Table 40.1 shows patterns of tissue characterisation, where observation of signal on T1W and T2W images allows identification of tissue type, and it also relates the MR characterisation to CT appearance.
Ultrasound is a very useful technique for the assessment of masses in the neck, thyroid goitres and for suspected salivary gland pathology. It does not involve any radiation exposure. It can be linked with ultrasound–guided-fine needle aspiration (FNA), performed as an out-patient procedure at the time of diagnostic scanning.
A high frequency (7.5–10 mHz) hand-held probe is placed directly on the neck and the fine needle can be visualised directly entering individual lesions as small as 1 cm in diameter. As a technique, however, it is very operator-dependent requiring an ultrasonologist with specific technical skills who performs head and neck ultrasound regularly.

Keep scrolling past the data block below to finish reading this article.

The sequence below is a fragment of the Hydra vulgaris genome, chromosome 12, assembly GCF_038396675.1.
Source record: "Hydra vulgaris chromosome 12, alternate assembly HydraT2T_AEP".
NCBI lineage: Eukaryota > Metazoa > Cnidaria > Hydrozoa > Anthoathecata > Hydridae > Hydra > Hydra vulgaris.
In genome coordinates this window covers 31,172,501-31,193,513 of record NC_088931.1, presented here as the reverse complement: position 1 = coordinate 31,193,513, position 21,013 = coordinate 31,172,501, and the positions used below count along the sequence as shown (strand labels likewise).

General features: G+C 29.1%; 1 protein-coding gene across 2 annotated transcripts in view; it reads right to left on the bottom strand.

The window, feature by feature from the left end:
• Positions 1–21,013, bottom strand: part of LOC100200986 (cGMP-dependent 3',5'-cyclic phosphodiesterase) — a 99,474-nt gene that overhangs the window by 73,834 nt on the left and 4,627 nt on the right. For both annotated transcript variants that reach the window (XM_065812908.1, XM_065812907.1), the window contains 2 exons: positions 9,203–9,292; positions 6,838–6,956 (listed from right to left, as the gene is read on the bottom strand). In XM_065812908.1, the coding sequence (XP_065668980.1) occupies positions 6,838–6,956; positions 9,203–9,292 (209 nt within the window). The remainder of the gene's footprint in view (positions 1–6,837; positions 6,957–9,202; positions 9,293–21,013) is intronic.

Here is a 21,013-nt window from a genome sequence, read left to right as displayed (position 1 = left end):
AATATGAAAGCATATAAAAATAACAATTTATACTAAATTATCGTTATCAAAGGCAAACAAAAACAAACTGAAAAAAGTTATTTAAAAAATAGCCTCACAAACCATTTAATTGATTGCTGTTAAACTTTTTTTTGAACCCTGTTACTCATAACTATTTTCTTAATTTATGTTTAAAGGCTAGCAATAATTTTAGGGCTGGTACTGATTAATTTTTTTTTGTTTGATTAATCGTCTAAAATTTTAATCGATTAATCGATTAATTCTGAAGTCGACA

Positron emission tomography–computed tomography (PET–CT) scan uses radioactive glucose in the form of fluorodeoxyglucose (FDG) as the tracer. The FDG is injected into the patient and it accumulates in areas of high metabolic activity. This will include normal structures such as the brain and heart. The tracer is excreted by the kidneys and therefore the urinary tract will also show increased activity. Increased activity is also a feature of tumours, referred to as PET positive lesions.
PET and CT images are acquired during the scan and the images are then fused by software to allow a map of functional activity onto structural landmarks. In head and neck, the two main indications are for investigation of a primary of unknown origin (Fig. 40.4) and for patients with suspected recurrent head and neck cancer. FDG PET/CT is expensive and confers a high radiation dose to the patient; however, the advantage over structural imaging alone outweighs this.